Smooth operator

Whenever I hear someone say, “You’re only as old as you think you are,” I immediately know two things about them.

One, they’re a lot younger than me.

And two, they have no idea what they’re talking about.

The theory makes sense: If you think young, you are young. It also implies if you keep thinking young, you’ll stay young. In reality, it’s doo-doo.

The fact is, we age — every man jack and lady jill of us. Sure, some of us age faster, slower, better or worse than others. But time marches on … and on us. If it hasn’t by the time your 70th birthday rolls around, it’s because you boogied across The Rainbow Bridge a few decades ago.

Aging being only a state of mind? Hell, even the state of your mind isn’t just a state of mind: It slows and slips, inevitably.

And speaking of inevitabilities, another one is aches and pains. I’m not talking about aches and pains from injury; I’m talking about the ones from nothing at all. They may shift – first your left knee, your hands and neck; then it’s both hips and your right ankle. After that, maybe an elbow or a toe or something. Specific pains may come and go, but you can bet your bip they’re there to stay.

Have only one consideration about pain: Is it just a pain … or is it the start of A Nightmare in the Making? Let’s get real: We’ve all known someone in their Golden Years who gets a small nagging pain in some appendage or other…and then a few months later, they’re sleeping with the worms.

Pain … and pains

The pain in my shoulder suddenly appeared one morning, and there it stayed. It hurt only when I lifted my arm palm up and the pain wasn’t terrible, so I just ignored it. But after five months of ignoring it, I made an appointment with Dr. Dan Bullock.

My own diagnosis was this: Whatever was wrong with my arm was no big deal. I figured it was a muscle tear of some sort, and eventually it’d go away. But just on the odd chance it could be ANitM, I was getting a professional opinion.

I showed up at Dr. Dan’s new lush quarters, signed in, was asked for my copay, and was handed a bunch of forms to fill out. Then I was told to go to another window for an additional sign-in, this one for my X-rays.

I filled out another form, and the nice lady womaning the desk asked for another copay — $25.

I handed her a 50 dollar bill.

“Sorry,” she said, “but I can’t make change for that.”

Must be nice to be trusted, I thought.

“OK,” I said, and handed her my credit card.

She put it in the machine, waited a few seconds, and then looked up at me.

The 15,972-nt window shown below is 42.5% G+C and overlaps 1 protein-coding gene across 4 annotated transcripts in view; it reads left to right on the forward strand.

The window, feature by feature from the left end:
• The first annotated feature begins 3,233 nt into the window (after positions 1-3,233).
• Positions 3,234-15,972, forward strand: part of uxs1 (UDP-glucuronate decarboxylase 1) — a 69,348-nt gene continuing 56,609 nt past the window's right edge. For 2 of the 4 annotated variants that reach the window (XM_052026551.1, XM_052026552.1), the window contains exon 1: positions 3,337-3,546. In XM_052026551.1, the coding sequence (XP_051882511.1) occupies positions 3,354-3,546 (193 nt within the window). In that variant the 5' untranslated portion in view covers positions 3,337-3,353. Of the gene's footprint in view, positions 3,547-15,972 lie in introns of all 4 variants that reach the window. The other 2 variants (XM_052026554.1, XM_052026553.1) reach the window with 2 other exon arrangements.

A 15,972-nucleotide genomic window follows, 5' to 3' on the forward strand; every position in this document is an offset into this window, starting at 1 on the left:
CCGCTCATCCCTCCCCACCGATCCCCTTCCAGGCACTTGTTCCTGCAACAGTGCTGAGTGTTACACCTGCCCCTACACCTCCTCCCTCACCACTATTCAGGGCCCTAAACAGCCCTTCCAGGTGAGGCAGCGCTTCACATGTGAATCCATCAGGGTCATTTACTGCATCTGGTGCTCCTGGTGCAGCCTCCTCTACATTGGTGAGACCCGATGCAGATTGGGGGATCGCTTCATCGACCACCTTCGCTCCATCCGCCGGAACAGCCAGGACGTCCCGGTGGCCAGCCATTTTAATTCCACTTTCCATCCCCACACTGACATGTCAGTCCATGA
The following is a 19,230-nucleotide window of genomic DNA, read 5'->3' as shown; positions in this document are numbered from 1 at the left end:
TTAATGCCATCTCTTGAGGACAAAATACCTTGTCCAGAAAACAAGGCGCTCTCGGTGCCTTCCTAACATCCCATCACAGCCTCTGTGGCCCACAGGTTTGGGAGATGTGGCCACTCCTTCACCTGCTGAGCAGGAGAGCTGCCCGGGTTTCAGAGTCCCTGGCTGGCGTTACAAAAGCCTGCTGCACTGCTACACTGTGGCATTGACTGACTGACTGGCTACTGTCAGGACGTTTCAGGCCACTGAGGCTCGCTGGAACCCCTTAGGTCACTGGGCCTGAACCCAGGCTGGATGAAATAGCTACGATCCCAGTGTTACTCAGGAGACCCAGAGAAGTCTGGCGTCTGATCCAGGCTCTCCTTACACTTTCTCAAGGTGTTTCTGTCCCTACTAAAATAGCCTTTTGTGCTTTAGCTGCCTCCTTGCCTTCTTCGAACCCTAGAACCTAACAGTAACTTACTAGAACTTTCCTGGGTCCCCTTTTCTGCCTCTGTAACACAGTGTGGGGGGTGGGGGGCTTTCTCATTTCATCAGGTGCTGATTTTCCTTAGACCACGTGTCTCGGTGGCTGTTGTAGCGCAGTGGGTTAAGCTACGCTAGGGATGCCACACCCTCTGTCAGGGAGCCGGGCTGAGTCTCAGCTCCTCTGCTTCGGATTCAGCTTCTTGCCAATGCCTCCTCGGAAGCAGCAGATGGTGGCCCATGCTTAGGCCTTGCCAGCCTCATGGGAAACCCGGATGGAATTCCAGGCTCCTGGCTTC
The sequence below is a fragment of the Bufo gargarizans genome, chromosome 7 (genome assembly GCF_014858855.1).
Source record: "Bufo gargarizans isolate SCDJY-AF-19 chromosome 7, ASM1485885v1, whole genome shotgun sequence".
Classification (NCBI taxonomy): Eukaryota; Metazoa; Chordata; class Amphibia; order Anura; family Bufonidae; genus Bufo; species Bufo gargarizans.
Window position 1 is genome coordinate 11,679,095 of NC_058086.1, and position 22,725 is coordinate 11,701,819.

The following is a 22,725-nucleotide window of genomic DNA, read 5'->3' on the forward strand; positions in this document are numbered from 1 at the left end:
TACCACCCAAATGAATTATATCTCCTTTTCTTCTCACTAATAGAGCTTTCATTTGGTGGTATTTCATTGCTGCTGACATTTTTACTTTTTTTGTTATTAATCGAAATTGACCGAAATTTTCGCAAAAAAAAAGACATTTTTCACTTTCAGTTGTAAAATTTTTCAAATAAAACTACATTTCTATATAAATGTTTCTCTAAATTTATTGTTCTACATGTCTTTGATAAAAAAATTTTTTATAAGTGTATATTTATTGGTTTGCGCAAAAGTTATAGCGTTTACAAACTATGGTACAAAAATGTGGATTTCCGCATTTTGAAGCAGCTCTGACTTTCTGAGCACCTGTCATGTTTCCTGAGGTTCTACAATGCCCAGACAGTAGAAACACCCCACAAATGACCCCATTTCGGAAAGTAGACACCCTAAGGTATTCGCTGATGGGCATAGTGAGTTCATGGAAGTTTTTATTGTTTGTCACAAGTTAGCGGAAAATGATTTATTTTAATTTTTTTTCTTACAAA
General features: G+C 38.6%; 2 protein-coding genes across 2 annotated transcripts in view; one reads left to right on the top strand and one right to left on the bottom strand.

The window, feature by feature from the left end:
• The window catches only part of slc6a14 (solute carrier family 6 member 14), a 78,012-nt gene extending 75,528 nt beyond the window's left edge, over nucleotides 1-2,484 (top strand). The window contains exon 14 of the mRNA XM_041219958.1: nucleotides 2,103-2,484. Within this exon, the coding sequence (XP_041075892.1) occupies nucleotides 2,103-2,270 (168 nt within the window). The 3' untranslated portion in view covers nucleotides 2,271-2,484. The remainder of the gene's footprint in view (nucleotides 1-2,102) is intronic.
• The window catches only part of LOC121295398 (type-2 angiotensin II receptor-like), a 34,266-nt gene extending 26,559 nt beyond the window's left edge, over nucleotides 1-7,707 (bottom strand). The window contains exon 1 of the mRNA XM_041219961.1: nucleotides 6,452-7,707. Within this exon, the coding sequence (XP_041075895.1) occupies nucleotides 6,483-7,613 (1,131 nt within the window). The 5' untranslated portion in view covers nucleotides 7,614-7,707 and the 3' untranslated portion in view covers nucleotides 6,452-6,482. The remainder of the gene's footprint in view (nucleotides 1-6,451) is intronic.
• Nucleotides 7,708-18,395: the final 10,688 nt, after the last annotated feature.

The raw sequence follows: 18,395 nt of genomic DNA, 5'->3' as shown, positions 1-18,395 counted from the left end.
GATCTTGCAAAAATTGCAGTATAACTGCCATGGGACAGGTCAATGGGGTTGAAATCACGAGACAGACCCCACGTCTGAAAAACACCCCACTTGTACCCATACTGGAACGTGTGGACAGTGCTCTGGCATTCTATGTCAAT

“It’s been rejected,” she said.

“Try it again?” I said.

She did … and it got rejected again. And again.

“That card’s good,” I said. “I just bought gas with it.”

“Oh, it’s not your card,” she said. “It’s the machine.”

So there I am, standing in a brand-new, state of the art, multi-million dollar facility, and they can’t take either cash or credit cards. What’s next? Barter? IOU’s? A hostage?

Luckily, it was none of those things. The lady said they’d send the bill, something she was obviously used to saying, and doing.

Next I had my X-rays, then it was Fill In The Forms Time.

Bad form

Because I was seeing Dr. Dan for a new complaint, I had to fill out new forms. After the first two, I realized a lot of the info was redundant. I mean, did they really need to be reminded of my birth date, home address and phone number five times in one appointment? Really?

But the redundancies paled compared to one section on one form. It asked if I’d ever had any operations, when they were, and what their purposes were. At this point, I’d had it. Enough was too much.

I’ve had three operations — 1. An appendectomy. 2. A heart bypass. 3. A hip replacement. Obviously, I had the last was so I didn’t spend the rest of my days limping like Grandpappy Amos, and I had the other two so the rest of my days wouldn’t be numbered in double digits. Lemme tell ya, I don’t have much dignity, but for what little dignity I do have, giving a serious answer to those questions was beneath it.

After filling in the What and When sections on the for, when it came to Purpose, I wrote, respectively:

1. To have a mid-sized scar on my abdomen.

2. To have a startlingly-huge scar on my chest.

3. To have a big-ass scar on my dupa.

Yeah, it was snarky, even adolescently snotty, but I knew it wouldn’t matter since no one actually reads that tripe anyway.

Next was my appointment with the doc.

As much as I have no faith in much of anything, I have complete faith in Dr. Dan.

First, he has sechel (Yiddish for “smarts.”).

Second, he’s thorough. He examines fully, and he follows up.

Third, as busy as he is, I never get the feeling I’m on a conveyor belt in Medi-Mart USA.

And fourth, he has a good sense of humor. Specifically, he laughs at my jokes. Most specifically, he laughs at the jokes I explain to him.

Anyhow, the exam itself was the least tedious part of the appointment.

He checked my X-rays, then asked me a bunch of questions. After that, he had me do this, that, and the other thing with my arm.

Then he gave his diagnosis: Whatever it was, it wasn’t gonna kill me. Most likely it was a muscle tear and would probably clear up on its own.

So his diagnosis was the same as mine.

Was I surprised?

Not really. After all, as I already told you, the man has sechel.

And he’s not only smart, but he’s cool as well. After all, he is my hip doctor.

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